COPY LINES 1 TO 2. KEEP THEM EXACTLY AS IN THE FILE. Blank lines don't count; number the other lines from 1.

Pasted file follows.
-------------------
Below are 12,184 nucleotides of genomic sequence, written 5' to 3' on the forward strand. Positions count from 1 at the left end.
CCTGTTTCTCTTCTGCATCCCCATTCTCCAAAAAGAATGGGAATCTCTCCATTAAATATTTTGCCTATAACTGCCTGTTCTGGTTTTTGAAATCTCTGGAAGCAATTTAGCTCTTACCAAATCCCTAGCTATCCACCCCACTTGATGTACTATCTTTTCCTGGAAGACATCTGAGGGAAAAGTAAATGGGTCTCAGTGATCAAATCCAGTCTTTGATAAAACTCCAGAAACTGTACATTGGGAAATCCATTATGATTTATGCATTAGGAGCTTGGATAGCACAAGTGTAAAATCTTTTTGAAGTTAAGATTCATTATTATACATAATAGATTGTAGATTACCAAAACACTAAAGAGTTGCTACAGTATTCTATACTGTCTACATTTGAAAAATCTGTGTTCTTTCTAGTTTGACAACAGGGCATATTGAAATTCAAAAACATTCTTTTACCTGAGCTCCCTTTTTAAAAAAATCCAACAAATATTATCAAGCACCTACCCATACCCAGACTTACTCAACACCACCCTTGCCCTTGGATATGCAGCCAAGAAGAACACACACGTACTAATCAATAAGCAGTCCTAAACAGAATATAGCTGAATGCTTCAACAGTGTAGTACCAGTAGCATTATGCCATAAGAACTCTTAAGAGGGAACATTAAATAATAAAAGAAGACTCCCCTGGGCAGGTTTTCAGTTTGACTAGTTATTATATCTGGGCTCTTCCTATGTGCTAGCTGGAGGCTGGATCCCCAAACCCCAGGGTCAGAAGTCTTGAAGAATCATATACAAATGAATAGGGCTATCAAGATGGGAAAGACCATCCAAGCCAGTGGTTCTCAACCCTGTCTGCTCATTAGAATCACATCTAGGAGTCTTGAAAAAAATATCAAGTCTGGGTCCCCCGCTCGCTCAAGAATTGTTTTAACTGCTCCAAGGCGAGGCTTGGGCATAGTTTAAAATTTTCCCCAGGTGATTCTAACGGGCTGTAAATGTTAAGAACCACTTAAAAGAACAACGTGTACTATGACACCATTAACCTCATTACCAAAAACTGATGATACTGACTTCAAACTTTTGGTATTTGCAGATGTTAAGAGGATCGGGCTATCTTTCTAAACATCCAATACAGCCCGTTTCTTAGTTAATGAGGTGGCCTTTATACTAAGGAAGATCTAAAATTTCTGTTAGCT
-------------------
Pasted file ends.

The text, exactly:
Below are 12,184 nucleotides of genomic sequence, written 5' to 3' on the forward strand. Positions count from 1 at the left end.
CCTGTTTCTCTTCTGCATCCCCATTCTCCAAAAAGAATGGGAATCTCTCCATTAAATATTTTGCCTATAACTGCCTGTTCTGGTTTTTGAAATCTCTGGAAGCAATTTAGCTCTTACCAAATCCCTAGCTATCCACCCCACTTGATGTACTATCTTTTCCTGGAAGACATCTGAGGGAAAAGTAAATGGGTCTCAGTGATCAAATCCAGTCTTTGATAAAACTCCAGAAACTGTACATTGGGAAATCCATTATGATTTATGCATTAGGAGCTTGGATAGCACAAGTGTAAAATCTTTTTGAAGTTAAGATTCATTATTATACATAATAGATTGTAGATTACCAAAACACTAAAGAGTTGCTACAGTATTCTATACTGTCTACATTTGAAAAATCTGTGTTCTTTCTAGTTTGACAACAGGGCATATTGAAATTCAAAAACATTCTTTTACCTGAGCTCCCTTTTTAAAAAAATCCAACAAATATTATCAAGCACCTACCCATACCCAGACTTACTCAACACCACCCTTGCCCTTGGATATGCAGCCAAGAAGAACACACACGTACTAATCAATAAGCAGTCCTAAACAGAATATAGCTGAATGCTTCAACAGTGTAGTACCAGTAGCATTATGCCATAAGAACTCTTAAGAGGGAACATTAAATAATAAAAGAAGACTCCCCTGGGCAGGTTTTCAGTTTGACTAGTTATTATATCTGGGCTCTTCCTATGTGCTAGCTGGAGGCTGGATCCCCAAACCCCAGGGTCAGAAGTCTTGAAGAATCATATACAAATGAATAGGGCTATCAAGATGGGAAAGACCATCCAAGCCAGTGGTTCTCAACCCTGTCTGCTCATTAGAATCACATCTAGGAGTCTTGAAAAAAATATCAAGTCTGGGTCCCCCGCTCGCTCAAGAATTGTTTTAACTGCTCCAAGGCGAGGCTTGGGCATAGTTTAAAATTTTCCCCAGGTGATTCTAACGGGCTGTAAATGTTAAGAACCACTTAAAAGAACAACGTGTACTATGACACCATTAACCTCATTACCAAAAACTGATGATACTGACTTCAAACTTTTGGTATTTGCAGATGTTAAGAGGATCGGGCTATCTTTCTAAACATCCAATACAGCCCGTTTCTTAGTTAATGAGGTGGCCTTTATACTAAGGAAGATCTAAAATTTCTGTTAGCT